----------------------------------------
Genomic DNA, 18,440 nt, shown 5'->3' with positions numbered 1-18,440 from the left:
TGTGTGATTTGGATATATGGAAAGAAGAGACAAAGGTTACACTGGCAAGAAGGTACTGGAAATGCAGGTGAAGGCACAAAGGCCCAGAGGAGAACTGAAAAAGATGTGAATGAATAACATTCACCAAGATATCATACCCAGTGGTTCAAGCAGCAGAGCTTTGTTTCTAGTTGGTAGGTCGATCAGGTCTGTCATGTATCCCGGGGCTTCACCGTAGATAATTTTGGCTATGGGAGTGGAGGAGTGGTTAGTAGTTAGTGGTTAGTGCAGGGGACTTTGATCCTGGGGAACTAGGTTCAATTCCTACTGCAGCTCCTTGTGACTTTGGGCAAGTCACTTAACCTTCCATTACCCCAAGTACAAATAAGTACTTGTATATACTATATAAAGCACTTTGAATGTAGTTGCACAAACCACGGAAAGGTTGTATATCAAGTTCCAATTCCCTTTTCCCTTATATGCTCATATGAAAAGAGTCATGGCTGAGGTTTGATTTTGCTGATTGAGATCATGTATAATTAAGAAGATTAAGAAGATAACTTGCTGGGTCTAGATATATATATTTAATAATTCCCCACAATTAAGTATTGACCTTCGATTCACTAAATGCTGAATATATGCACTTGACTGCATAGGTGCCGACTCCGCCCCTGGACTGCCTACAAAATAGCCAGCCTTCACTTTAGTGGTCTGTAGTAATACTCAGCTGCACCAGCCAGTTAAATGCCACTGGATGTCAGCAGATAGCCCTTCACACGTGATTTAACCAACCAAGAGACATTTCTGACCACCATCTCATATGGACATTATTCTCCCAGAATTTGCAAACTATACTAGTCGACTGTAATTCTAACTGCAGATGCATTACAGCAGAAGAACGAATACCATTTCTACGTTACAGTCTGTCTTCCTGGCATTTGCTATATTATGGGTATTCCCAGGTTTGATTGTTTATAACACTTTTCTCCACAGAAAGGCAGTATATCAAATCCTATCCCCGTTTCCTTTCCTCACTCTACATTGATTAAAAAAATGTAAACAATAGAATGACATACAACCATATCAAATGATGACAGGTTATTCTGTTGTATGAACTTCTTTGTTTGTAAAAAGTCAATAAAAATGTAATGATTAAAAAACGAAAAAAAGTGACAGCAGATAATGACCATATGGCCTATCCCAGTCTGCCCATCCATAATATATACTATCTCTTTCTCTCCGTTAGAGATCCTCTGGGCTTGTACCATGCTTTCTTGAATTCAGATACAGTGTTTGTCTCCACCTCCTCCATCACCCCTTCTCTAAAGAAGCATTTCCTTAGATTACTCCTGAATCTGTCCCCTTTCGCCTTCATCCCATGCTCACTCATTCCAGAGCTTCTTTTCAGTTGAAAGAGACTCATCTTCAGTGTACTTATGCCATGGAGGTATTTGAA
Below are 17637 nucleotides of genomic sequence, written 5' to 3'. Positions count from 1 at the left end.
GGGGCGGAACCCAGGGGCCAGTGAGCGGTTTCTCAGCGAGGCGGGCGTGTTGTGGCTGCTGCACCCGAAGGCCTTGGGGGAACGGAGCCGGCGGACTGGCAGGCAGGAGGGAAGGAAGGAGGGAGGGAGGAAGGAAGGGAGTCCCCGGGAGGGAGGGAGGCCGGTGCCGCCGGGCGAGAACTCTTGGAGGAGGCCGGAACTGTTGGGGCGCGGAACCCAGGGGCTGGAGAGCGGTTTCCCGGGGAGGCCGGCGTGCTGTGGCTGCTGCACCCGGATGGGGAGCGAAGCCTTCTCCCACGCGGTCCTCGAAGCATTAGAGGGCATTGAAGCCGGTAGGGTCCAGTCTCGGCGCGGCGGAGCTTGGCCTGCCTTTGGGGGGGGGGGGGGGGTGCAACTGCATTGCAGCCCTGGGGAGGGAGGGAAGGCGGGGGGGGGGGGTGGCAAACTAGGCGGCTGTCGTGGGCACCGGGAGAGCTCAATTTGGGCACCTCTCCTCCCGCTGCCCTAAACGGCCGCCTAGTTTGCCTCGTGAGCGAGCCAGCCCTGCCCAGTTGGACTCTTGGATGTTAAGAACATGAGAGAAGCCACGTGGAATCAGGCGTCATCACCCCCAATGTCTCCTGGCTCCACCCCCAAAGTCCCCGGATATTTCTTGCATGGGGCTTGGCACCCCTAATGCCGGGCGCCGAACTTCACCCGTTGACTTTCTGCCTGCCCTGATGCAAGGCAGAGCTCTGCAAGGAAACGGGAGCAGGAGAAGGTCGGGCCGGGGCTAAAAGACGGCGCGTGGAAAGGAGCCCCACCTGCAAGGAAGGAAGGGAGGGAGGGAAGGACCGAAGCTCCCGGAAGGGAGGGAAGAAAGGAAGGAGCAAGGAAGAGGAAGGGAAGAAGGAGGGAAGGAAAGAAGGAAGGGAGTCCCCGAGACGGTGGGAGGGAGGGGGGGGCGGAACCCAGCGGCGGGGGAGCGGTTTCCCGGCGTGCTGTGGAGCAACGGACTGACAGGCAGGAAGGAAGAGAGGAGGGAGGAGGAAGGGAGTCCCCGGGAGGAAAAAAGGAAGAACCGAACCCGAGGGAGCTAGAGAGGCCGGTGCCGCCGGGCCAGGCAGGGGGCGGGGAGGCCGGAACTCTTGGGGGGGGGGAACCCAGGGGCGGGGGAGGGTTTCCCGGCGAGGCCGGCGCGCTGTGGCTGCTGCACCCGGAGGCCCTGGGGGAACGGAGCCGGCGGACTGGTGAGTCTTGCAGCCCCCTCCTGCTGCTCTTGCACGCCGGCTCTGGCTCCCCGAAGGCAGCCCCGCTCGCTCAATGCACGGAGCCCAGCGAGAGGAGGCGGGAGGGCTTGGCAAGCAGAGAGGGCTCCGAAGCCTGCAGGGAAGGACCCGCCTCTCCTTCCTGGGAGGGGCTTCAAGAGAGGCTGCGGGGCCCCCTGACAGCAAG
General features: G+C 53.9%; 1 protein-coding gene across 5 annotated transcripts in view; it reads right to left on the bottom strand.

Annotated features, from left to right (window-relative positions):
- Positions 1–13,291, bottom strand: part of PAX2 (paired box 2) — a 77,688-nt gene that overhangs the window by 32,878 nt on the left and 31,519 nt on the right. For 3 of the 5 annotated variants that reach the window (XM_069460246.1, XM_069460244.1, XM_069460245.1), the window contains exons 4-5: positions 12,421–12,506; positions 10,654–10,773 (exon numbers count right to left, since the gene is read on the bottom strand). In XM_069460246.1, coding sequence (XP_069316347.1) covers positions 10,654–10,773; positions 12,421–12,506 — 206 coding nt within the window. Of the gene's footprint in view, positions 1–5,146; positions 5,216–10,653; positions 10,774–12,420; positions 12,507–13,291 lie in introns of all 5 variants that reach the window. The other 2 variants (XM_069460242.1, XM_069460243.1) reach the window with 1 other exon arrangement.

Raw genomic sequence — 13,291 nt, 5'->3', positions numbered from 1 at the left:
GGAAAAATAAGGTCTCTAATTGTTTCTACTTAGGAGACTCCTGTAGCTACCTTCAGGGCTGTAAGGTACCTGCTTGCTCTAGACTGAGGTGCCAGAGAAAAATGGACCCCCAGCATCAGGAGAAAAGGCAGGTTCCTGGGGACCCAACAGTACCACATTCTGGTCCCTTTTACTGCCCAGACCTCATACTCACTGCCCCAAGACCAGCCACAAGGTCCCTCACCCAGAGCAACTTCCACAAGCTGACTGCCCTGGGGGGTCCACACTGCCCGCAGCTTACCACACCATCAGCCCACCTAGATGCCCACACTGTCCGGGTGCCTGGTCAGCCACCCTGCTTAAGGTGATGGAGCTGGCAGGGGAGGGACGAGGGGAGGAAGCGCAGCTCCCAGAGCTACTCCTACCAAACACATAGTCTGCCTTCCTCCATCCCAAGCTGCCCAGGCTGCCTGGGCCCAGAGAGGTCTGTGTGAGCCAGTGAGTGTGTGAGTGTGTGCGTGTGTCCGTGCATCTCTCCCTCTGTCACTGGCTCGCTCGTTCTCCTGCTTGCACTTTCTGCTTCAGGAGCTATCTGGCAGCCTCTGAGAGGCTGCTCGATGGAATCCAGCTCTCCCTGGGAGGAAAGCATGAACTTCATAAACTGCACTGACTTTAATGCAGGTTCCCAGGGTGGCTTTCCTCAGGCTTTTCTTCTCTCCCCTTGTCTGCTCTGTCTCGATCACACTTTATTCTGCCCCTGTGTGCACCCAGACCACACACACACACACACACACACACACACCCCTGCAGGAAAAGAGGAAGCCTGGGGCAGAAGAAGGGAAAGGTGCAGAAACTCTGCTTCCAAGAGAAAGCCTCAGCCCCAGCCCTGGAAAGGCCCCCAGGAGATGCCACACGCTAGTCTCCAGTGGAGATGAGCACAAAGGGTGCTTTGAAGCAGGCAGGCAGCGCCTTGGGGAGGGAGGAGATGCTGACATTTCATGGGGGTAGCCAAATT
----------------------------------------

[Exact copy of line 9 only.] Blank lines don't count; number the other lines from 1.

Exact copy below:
GGAAAAATAAGGTCTCTAATTGTTTCTACTTAGGAGACTCCTGTAGCTACCTTCAGGGCTGTAAGGTACCTGCTTGCTCTAGACTGAGGTGCCAGAGAAAAATGGACCCCCAGCATCAGGAGAAAAGGCAGGTTCCTGGGGACCCAACAGTACCACATTCTGGTCCCTTTTACTGCCCAGACCTCATACTCACTGCCCCAAGACCAGCCACAAGGTCCCTCACCCAGAGCAACTTCCACAAGCTGACTGCCCTGGGGGGTCCACACTGCCCGCAGCTTACCACACCATCAGCCCACCTAGATGCCCACACTGTCCGGGTGCCTGGTCAGCCACCCTGCTTAAGGTGATGGAGCTGGCAGGGGAGGGACGAGGGGAGGAAGCGCAGCTCCCAGAGCTACTCCTACCAAACACATAGTCTGCCTTCCTCCATCCCAAGCTGCCCAGGCTGCCTGGGCCCAGAGAGGTCTGTGTGAGCCAGTGAGTGTGTGAGTGTGTGCGTGTGTCCGTGCATCTCTCCCTCTGTCACTGGCTCGCTCGTTCTCCTGCTTGCACTTTCTGCTTCAGGAGCTATCTGGCAGCCTCTGAGAGGCTGCTCGATGGAATCCAGCTCTCCCTGGGAGGAAAGCATGAACTTCATAAACTGCACTGACTTTAATGCAGGTTCCCAGGGTGGCTTTCCTCAGGCTTTTCTTCTCTCCCCTTGTCTGCTCTGTCTCGATCACACTTTATTCTGCCCCTGTGTGCACCCAGACCACACACACACACACACACACACACACACCCCTGCAGGAAAAGAGGAAGCCTGGGGCAGAAGAAGGGAAAGGTGCAGAAACTCTGCTTCCAAGAGAAAGCCTCAGCCCCAGCCCTGGAAAGGCCCCCAGGAGATGCCACACGCTAGTCTCCAGTGGAGATGAGCACAAAGGGTGCTTTGAAGCAGGCAGGCAGCGCCTTGGGGAGGGAGGAGATGCTGACATTTCATGGGGGTAGCCAAATT